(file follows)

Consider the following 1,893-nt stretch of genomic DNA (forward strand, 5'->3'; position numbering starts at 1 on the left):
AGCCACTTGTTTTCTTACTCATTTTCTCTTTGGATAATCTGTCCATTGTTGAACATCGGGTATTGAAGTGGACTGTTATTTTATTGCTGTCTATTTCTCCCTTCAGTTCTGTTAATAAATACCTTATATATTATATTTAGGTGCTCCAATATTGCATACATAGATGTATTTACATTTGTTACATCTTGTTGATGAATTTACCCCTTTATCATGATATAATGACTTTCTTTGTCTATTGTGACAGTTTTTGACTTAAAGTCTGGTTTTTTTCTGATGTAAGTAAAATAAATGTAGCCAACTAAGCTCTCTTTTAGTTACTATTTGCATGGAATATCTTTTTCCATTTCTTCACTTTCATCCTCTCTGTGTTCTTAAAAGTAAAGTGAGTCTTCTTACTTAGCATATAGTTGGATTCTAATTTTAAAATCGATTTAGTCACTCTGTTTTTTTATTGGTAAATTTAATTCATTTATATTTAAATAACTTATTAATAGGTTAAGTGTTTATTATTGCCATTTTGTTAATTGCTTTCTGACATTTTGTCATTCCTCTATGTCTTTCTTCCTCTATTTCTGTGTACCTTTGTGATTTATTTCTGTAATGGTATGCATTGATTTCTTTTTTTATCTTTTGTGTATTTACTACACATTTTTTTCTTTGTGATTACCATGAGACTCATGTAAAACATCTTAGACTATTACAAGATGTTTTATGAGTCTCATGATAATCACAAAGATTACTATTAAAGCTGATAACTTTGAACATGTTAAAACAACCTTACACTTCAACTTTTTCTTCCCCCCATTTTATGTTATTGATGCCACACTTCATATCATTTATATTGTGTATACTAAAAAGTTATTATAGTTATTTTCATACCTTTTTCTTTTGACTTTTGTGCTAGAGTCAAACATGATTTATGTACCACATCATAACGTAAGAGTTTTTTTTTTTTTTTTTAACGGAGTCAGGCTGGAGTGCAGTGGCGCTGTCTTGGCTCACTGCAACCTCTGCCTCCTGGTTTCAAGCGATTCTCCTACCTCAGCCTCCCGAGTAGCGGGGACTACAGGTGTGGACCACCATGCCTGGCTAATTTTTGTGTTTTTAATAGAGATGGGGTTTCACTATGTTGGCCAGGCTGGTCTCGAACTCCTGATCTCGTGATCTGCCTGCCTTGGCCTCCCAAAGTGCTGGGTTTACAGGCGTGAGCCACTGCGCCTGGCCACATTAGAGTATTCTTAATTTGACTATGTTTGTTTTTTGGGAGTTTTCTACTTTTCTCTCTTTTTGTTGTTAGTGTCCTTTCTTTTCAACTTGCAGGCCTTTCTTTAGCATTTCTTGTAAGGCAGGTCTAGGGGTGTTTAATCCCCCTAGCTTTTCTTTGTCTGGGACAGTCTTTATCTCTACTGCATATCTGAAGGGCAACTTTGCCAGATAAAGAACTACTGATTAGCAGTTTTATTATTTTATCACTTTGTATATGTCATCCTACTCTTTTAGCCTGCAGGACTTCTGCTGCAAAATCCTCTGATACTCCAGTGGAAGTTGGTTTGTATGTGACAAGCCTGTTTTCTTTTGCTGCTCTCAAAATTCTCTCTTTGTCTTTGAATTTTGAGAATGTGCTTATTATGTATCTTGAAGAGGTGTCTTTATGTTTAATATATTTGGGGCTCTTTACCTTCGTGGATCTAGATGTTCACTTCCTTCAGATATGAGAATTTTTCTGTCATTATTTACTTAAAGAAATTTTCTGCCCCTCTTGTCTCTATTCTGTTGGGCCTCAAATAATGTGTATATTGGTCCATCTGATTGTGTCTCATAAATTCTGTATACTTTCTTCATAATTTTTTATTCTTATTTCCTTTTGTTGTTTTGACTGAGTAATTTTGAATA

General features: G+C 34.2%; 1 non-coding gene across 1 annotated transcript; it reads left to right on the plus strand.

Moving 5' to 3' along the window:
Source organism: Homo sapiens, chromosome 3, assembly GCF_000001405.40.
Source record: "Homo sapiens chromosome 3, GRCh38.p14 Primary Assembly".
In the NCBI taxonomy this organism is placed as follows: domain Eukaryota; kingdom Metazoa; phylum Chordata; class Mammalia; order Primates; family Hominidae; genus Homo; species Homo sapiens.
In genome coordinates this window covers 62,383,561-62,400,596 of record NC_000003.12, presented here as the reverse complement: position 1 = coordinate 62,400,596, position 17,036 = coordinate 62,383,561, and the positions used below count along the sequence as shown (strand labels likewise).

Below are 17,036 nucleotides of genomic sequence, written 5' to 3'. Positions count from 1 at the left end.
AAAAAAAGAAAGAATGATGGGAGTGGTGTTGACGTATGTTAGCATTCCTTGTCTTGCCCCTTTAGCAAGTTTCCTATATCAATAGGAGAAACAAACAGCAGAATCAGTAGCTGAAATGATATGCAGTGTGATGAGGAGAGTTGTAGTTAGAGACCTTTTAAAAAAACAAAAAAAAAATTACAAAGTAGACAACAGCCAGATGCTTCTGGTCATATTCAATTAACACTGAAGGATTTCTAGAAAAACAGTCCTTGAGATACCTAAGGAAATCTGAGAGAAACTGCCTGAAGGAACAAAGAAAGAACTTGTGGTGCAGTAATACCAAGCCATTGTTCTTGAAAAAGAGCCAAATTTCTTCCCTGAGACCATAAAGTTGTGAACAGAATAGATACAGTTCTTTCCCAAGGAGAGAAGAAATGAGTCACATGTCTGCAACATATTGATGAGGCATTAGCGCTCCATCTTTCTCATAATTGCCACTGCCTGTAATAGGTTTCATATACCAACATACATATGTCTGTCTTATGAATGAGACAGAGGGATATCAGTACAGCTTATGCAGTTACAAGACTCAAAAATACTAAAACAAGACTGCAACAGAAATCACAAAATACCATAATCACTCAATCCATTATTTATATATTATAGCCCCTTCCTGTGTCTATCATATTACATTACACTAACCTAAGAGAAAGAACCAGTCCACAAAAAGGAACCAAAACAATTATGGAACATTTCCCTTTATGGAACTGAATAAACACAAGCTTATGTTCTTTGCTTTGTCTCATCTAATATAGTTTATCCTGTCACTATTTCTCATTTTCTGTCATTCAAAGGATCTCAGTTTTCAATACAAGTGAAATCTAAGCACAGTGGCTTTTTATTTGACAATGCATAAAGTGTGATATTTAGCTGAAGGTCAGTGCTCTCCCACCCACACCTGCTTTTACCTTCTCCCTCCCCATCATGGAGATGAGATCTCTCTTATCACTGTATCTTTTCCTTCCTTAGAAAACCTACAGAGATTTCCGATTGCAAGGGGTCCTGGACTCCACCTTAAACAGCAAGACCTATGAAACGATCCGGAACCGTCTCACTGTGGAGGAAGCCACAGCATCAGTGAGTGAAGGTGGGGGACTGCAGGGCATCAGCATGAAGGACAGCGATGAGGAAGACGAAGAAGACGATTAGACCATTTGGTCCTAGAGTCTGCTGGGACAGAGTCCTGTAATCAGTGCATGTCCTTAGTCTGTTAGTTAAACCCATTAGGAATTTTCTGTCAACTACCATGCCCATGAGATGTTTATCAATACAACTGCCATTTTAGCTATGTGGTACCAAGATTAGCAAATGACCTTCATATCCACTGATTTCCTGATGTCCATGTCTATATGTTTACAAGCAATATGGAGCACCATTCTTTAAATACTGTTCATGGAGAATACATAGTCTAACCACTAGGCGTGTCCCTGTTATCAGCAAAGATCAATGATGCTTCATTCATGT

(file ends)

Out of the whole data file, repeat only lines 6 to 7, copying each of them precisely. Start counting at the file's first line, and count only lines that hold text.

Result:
Source record: "Homo sapiens chromosome 3, GRCh38.p14 Primary Assembly".
In the NCBI taxonomy this organism is placed as follows: domain Eukaryota; kingdom Metazoa; phylum Chordata; class Mammalia; order Primates; family Hominidae; genus Homo; species Homo sapiens.